Simon Peter asks John to ask Jesus what He meant. And Jesus replies in a discrete way that delicately preserves Judas’ sense of honor. “Jesus answered, It is he to whom I shall give the morsel when I have dipped it. And dipping the morsel, He gave it to Judas Iscariot, the son of Simon.” At this point Judas knew that Jesus knew. And Jesus confirmed it: “Then Jesus said to him, What you do, do quickly.” Judas must have been stunned. But no-one else knew. Judas must have burned with shame, maybe even rushed out of the room, but they all thought he was just doing an errand. As Judas rushed to the High Priest he must have thought: “Jesus knew my treachery – and He ate with me, Jesus knew and He washed my feet, Jesus knew and He saved my face…”
Judas son-of Simon may have been the grandson of Annas the high-priest. Judas was a southerner, from Judah, and seems to have known the temple authorities and had access to them. The high priest Annas had a wayward son called Simon who “married strange wives” and Judas may have been born of these. However the names Simon and Judas were common among supporters of the Maccabbean revolt. Judas also is pronounced “Judah” in Aramaic and thus is a type of the fate of the unbelieving Jews.
“And after the morsel, then Satan entered into him.” The Supper was Judas’ undoing and the point when Satan entered into him. Judas did not invoke Satan to enter him - he just refused Christ’s love for him. Satan physically entered Judas used him then destroyed him. If we put together a few historical accounts it appears that Judas became suddenly physically bloated with something like elephantiasis, went out, hanged himself and burst open in a truly horrible and demonic death.
The presence of Christ in the Lord’s Supper is real – and even dangerous. Paul writes:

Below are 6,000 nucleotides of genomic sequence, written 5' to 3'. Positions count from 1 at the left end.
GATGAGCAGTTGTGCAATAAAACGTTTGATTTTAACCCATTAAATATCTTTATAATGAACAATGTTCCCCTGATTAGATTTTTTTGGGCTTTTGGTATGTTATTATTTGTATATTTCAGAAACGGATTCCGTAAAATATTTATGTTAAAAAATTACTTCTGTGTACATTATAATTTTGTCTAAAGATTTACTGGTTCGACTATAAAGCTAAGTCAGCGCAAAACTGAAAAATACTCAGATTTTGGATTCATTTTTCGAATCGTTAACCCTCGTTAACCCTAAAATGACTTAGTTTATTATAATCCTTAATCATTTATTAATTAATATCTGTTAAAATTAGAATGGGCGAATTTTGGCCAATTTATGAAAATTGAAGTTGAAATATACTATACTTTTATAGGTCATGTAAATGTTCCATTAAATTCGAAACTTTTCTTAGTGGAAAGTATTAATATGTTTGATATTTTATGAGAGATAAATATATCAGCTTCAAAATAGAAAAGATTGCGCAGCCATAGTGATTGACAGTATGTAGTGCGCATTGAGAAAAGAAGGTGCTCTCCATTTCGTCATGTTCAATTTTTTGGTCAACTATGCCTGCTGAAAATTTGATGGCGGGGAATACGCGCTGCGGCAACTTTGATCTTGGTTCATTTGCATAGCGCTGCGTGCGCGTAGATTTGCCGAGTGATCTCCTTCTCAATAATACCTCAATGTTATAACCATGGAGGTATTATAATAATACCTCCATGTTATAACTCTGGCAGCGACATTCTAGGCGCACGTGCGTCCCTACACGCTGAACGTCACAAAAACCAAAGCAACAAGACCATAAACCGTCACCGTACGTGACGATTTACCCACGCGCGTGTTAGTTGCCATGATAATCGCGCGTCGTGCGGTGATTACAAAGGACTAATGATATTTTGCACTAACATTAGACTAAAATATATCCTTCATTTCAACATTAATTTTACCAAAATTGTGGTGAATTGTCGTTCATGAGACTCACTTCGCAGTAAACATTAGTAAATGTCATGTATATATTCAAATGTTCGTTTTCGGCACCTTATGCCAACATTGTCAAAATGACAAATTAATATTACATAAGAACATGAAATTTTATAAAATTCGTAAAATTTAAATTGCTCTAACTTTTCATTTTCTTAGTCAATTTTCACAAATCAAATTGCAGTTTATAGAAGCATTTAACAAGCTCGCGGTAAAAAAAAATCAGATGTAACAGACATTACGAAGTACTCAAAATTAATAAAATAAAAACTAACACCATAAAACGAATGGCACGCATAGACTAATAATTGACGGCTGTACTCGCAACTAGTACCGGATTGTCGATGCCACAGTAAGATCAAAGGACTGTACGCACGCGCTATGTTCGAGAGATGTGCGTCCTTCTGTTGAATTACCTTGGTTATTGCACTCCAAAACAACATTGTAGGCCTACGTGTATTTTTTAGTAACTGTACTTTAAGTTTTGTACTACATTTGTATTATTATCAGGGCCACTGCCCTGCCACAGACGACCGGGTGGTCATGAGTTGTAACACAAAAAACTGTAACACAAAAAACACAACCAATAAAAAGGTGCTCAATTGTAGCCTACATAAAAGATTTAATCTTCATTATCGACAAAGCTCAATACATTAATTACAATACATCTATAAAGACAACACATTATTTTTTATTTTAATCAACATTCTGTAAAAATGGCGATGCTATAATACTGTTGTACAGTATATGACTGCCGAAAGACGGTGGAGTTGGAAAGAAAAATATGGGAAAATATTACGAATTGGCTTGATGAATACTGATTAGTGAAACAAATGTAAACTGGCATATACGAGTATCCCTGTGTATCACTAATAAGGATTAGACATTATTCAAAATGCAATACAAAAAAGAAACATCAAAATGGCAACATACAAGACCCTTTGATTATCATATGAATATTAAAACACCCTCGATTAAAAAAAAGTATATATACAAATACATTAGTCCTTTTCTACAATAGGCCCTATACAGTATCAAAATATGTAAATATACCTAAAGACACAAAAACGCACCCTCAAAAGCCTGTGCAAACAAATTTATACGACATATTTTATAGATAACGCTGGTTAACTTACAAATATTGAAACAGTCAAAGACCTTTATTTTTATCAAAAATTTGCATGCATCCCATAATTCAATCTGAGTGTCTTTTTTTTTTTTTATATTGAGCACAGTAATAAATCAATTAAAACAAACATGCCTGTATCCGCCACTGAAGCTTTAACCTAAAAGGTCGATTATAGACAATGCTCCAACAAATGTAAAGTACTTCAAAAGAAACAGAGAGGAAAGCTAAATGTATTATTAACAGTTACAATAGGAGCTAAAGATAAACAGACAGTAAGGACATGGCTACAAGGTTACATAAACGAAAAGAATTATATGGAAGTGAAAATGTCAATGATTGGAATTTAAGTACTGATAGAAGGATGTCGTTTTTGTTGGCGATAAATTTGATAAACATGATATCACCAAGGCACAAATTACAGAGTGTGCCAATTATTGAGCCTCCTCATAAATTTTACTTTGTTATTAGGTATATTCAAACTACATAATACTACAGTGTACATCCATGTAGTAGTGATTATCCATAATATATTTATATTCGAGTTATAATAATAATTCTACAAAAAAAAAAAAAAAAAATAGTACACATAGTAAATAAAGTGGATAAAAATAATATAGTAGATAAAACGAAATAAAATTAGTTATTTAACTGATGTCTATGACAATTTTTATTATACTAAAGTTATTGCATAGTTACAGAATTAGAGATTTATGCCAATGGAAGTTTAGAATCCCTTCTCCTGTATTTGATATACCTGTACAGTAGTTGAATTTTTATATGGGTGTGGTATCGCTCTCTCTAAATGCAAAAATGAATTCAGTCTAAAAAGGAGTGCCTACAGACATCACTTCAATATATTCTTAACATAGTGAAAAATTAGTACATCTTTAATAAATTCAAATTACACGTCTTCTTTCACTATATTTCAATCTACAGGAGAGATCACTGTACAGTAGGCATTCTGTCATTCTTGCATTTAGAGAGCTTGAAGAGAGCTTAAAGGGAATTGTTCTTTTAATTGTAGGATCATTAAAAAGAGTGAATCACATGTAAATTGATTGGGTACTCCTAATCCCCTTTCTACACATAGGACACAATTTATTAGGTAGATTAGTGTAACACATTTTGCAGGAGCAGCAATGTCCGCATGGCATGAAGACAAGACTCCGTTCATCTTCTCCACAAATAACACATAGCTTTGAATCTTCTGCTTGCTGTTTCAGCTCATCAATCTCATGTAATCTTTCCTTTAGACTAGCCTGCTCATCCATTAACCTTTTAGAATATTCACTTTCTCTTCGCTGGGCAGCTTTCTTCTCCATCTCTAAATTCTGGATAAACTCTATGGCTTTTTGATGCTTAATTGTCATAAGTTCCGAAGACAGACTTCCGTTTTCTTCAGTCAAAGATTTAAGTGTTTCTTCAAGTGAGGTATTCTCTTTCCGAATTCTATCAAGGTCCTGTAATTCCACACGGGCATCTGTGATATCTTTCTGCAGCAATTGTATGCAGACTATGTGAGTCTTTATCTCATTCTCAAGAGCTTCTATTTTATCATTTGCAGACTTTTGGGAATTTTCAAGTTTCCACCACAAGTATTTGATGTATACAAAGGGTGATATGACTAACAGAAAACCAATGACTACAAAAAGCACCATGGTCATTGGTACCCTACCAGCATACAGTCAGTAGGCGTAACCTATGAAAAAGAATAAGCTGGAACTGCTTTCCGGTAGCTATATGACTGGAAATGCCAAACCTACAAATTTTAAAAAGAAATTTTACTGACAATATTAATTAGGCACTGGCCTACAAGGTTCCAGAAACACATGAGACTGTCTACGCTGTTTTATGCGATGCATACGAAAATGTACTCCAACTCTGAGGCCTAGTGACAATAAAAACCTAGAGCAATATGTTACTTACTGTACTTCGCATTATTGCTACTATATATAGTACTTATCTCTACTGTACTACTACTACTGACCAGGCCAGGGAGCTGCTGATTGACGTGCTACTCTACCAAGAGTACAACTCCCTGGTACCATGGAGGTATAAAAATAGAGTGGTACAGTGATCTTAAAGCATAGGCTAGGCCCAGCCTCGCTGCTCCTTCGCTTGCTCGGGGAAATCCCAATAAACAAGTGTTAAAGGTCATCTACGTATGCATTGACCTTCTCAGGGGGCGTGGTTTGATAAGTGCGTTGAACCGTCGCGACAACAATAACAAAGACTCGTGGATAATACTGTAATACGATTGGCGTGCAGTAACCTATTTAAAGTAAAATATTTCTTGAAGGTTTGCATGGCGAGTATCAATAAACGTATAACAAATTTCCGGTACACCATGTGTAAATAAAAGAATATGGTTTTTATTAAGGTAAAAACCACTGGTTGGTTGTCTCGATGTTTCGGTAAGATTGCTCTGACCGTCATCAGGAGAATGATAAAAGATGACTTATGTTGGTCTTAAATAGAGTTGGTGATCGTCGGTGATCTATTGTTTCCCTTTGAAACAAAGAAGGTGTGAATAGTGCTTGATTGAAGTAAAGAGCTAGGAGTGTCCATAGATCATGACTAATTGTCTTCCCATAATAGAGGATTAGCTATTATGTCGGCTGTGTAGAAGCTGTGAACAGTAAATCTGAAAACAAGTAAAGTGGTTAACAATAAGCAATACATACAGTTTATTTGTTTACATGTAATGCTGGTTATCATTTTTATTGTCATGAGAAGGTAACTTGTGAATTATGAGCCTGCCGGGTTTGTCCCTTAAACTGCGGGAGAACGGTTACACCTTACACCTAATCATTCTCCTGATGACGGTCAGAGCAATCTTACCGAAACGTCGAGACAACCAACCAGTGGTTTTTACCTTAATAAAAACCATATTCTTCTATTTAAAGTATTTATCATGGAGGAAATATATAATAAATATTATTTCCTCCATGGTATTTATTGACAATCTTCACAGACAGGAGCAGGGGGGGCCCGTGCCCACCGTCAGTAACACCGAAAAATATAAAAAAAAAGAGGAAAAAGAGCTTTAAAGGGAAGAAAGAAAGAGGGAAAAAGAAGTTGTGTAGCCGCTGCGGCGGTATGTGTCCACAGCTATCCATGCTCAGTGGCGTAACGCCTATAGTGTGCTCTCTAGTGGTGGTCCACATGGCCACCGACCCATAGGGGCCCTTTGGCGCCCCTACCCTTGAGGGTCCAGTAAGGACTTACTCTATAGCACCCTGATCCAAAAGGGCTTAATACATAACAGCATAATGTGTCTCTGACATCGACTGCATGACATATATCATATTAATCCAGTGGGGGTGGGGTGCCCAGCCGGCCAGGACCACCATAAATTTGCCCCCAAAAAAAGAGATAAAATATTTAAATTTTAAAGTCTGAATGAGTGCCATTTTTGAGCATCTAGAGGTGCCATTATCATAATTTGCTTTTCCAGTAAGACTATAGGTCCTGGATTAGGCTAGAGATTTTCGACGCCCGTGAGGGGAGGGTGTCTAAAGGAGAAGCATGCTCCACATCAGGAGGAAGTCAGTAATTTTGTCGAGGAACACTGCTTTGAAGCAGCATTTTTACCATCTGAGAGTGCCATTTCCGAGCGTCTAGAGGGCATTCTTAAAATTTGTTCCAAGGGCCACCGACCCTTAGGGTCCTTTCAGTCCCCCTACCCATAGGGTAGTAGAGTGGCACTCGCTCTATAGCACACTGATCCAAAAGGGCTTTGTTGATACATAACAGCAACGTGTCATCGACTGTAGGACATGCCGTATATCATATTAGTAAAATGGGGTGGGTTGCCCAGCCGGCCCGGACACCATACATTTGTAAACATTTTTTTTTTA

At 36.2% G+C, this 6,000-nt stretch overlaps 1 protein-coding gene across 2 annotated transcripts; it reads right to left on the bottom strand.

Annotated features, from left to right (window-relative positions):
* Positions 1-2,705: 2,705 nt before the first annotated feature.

1 Corinthians 11:27-30 So that whoever shall eat this bread and drink this cup of the Lord unworthily, he will be guilty of the body and blood of the Lord. (28) But let a man examine himself, and so let him eat of that bread and drink of that cup. (29) For he who eats and drinks unworthily eats and drinks condemnation (lit. damnation/judgment) to himself, not discerning the Lord's body. (30) For this cause many among you are weak and sickly, and many sleep (Note: that is they die).
Failure to observe the Lord’s Supper with consciousness of Christ and proper order and reverence - results in sickness, death, and in Judas’ case damnation. This is puzzling to the modern mind - but we are dealing with the spiritual world here.
“He then, having received the morsel, went out immediately. And it was night.” The betrayer arises, Satan enters in and the darkness falls. John often uses the metaphor of darkness for evil – and of evil that is ultimately unsuccessful and is vanquished. John 1:5 And the light shines in the darkness, and the darkness did not overtake it.
In this moment of sheer Satanic triumph, Jesus is unperturbed, and begins His greatest few hours of teaching, while the Devil rages outside.
Blessings in Jesus,